Integrating traditional and modern medicine is essential for improving maternal care in regions like Chocó. Mosquera advocates for a better relationship between medical professionals and midwives. “If doctors and nurses listened to the midwives who bring pregnant women to them, there would be a perfect bond because midwives are in the territories wanting to minimize maternal deaths,” she argues.

The Constitutional Court of Colombia has mandated the government to integrate midwives into the healthcare system and compensate them for their invaluable work, especially during the pandemic. However, midwives like Manuela emphasize that more than recognition is needed; they need respect and acceptance of their role in the community. “We don’t need acknowledgments; we need respect and acceptance,” she states firmly.

This call for integration and mutual respect is crucial for the sustainable development of healthcare in Chocó. Providing midwives with the necessary training and resources while also ensuring that medical facilities are equipped to handle emergencies can significantly reduce maternal mortality rates. Moreover, fostering a culture of collaboration between traditional and modern healthcare providers can enhance the overall effectiveness of maternal care.

Latin American Context

The challenges faced by midwives in Chocó are not unique to Colombia. Across Latin America, indigenous and rural communities often rely on traditional birth attendants due to the lack of accessible healthcare services. In countries like Mexico, Peru, and Guatemala, midwives play a critical role in maternal health, particularly in remote areas where healthcare infrastructure is inadequate.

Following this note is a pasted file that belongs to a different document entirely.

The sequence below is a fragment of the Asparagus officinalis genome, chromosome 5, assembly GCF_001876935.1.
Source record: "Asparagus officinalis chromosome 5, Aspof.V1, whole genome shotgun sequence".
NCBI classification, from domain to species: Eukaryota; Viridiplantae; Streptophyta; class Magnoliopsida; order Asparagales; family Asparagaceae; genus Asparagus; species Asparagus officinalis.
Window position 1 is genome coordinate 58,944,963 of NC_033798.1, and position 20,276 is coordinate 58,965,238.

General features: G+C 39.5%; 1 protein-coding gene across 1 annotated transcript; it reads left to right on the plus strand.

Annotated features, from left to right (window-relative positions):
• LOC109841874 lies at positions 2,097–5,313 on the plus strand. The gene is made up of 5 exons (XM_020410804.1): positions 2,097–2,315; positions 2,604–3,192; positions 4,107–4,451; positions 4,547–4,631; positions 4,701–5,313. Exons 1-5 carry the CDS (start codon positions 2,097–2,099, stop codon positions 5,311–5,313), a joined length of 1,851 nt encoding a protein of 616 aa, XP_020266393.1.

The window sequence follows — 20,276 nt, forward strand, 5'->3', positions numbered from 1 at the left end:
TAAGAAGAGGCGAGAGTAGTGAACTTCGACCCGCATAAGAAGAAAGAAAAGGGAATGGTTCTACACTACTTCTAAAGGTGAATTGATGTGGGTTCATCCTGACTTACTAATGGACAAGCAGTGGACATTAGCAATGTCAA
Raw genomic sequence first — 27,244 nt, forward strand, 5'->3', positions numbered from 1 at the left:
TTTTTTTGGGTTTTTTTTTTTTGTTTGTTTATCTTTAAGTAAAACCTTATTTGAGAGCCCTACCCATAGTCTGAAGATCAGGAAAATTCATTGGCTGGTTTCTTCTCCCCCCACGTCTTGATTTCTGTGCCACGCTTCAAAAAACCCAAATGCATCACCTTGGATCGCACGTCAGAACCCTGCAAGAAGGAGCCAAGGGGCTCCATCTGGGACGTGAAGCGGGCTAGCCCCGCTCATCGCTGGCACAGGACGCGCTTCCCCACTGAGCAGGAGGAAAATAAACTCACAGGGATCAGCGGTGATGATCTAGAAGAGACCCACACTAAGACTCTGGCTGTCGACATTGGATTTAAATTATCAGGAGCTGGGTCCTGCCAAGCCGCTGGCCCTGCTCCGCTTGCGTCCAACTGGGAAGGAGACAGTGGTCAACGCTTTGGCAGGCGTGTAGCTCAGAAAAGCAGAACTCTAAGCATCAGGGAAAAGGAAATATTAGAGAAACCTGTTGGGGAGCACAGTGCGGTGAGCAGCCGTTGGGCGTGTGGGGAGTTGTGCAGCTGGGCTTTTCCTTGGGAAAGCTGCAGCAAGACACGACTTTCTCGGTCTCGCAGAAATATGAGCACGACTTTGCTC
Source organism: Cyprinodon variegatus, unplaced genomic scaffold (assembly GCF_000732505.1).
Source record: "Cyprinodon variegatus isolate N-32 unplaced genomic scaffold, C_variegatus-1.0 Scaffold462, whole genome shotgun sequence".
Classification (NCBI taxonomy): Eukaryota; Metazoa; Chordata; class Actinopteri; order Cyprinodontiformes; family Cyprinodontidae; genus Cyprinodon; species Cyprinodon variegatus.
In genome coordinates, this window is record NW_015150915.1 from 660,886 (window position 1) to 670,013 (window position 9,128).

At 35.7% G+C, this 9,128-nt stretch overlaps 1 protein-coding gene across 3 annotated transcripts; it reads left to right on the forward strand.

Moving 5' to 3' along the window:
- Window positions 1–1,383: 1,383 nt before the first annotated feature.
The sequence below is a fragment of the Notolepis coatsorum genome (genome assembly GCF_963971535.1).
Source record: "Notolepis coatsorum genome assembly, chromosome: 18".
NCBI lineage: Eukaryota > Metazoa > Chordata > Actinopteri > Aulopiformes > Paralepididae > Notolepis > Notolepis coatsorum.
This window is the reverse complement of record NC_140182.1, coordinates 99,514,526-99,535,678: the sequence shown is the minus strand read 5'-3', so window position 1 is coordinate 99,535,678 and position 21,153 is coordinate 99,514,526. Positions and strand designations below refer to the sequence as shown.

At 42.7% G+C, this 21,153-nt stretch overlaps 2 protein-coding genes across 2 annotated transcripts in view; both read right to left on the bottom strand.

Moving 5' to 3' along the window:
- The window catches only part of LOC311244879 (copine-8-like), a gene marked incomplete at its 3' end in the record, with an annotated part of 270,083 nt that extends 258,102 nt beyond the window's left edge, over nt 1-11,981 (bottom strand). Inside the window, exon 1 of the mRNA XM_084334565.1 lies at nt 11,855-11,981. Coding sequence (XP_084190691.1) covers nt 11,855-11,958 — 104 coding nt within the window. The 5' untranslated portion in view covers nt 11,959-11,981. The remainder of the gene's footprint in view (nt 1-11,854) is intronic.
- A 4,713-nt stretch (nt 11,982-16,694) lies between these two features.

These regions share similar challenges, including high rates of maternal mortality, limited access to medical facilities, and cultural barriers to healthcare. In many Latin American countries, the integration of traditional midwifery practices with modern medical care is an ongoing effort. Successful programs often involve training for midwives, government support, and community engagement to ensure that maternal care is culturally sensitive and medically sound.

In this broader context, midwives’ experiences in Chocó reflect Latin America’s larger struggle for equitable healthcare. Addressing these issues requires a comprehensive approach that includes policy changes, investment in healthcare infrastructure, and recognition of the valuable role that traditional healthcare providers play in their communities.

The journey of pregnant women in Chocó, from the guidance of midwives like Chilina to the inadequate facilities at the Santa Rita health center, underscores the urgent need for improved healthcare infrastructure and support. Colombia can create a more inclusive and effective maternal care system by fostering collaboration between traditional and modern healthcare providers.

Also read: Colombia’s Health System Faces Critical Challenges and Inconsistencies

The lessons from Chocó highlight the importance of integrating cultural practices into healthcare, ensuring that investments in healthcare infrastructure are responsive to the community’s needs, and recognizing the critical role of midwives in improving maternal health outcomes. As Latin America continues to address these challenges, the stories of midwives and the communities they serve provide valuable insights into building a more equitable and effective healthcare system for all.